A 4-year-old boy who had wandered away from his home in the Mount Vernon area of Fairfax County died yesterday after being found under the water of a neighbor's swimming pool, in what county police described as a "tragic accident."

The boy, Timothy J. Mitchell, of 3713 Colonial Ave., was found about 3:30 p.m. in a pool at 3905 Colonial Ave., police said. They said he was taken first to Mount Vernon Hospital and then to Children's Hospital, where he was pronounced dead about 6:30 p.m.

County police spokesman Warren Carmichael said the boy apparently drowned, but the official cause of death could not be learned last night. Carmichael said an autopsy will be conducted.

Police said Laura L. Mitchell, the boy's mother, reported him missing about noon. They said she told them had had wandered off for no known reason about 10:30 a.m.

Police searched the neighborhood, an area of single-family houses on 3/4-acre lots, for several hours on foot and with a helicopter. While conducting a door-to-door canvass they asked the occupant of the house at 3905 Colonial Ave. to search his pool, police said.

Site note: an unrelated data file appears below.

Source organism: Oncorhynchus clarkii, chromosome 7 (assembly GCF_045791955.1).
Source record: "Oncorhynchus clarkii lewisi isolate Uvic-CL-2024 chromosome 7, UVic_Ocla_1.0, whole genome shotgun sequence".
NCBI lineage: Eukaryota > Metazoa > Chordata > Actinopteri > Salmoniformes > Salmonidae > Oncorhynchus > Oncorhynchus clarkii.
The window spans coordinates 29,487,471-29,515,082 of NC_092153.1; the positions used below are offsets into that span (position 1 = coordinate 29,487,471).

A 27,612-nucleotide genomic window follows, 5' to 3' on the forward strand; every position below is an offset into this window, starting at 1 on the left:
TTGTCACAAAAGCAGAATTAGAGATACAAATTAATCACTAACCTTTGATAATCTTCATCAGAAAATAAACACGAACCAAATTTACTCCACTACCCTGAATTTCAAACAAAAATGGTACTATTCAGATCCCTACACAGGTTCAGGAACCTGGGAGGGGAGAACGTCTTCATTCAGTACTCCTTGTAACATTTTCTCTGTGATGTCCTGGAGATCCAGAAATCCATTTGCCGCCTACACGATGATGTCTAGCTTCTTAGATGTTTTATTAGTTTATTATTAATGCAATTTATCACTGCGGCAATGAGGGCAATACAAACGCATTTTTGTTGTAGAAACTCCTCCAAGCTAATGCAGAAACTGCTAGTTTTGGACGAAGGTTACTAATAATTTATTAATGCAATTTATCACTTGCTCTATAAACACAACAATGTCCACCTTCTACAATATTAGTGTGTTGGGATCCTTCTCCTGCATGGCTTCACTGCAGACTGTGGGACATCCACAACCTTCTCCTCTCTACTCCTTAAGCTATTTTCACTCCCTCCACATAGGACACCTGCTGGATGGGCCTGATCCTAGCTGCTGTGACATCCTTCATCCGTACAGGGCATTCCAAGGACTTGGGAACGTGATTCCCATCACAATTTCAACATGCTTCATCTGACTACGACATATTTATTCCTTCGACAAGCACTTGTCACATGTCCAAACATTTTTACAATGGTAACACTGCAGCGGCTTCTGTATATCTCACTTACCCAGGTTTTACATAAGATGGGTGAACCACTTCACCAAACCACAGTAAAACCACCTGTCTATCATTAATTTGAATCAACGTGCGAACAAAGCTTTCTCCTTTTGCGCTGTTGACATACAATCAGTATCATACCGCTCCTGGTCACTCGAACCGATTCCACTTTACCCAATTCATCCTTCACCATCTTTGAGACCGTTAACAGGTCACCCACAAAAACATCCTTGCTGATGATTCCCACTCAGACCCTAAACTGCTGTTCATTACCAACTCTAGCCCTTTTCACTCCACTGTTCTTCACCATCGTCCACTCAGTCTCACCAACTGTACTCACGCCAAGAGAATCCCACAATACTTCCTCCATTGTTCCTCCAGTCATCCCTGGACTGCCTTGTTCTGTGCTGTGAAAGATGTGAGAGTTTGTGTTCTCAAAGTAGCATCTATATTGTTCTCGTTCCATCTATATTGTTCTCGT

Carmichael said police had been told earlier that the pool had been checked and that nothing had been found. This time, he said, officers found the boy in the water, which he described as murky and eight feet deep.

A man who answered the telephone at the house last night declined to comment on the incident.

Timothy's grandmother, Edwina Mitchell, described him last night as a "lovable, active little boy" who liked to play outside and would occasionally walk to neighbors' houses.

"He was very active, very friendly," she said.

The boy had three brothers, aged 11, 9 and 3.

Several neighbors on Colonial Avenue said they had joined in the search yesterday.

Arthur Ferreira said he noticed officers "constantly going up and down in the cruisers" and checked the manholes at a nearby construction site in an effort to locate the child.

Some of the neighhbors said the accident made them anxious for the safety of their own children.

"We have an 18-month-old who's learned to unlock the front door, so we're almost in the same situation," said Timothy Kelleher.

Dora Frye, another neighbor, said many families on the street have young children who often play together outside.

"You never dream that something would happen that close to home," she said. "You just never dream of what they'll get into."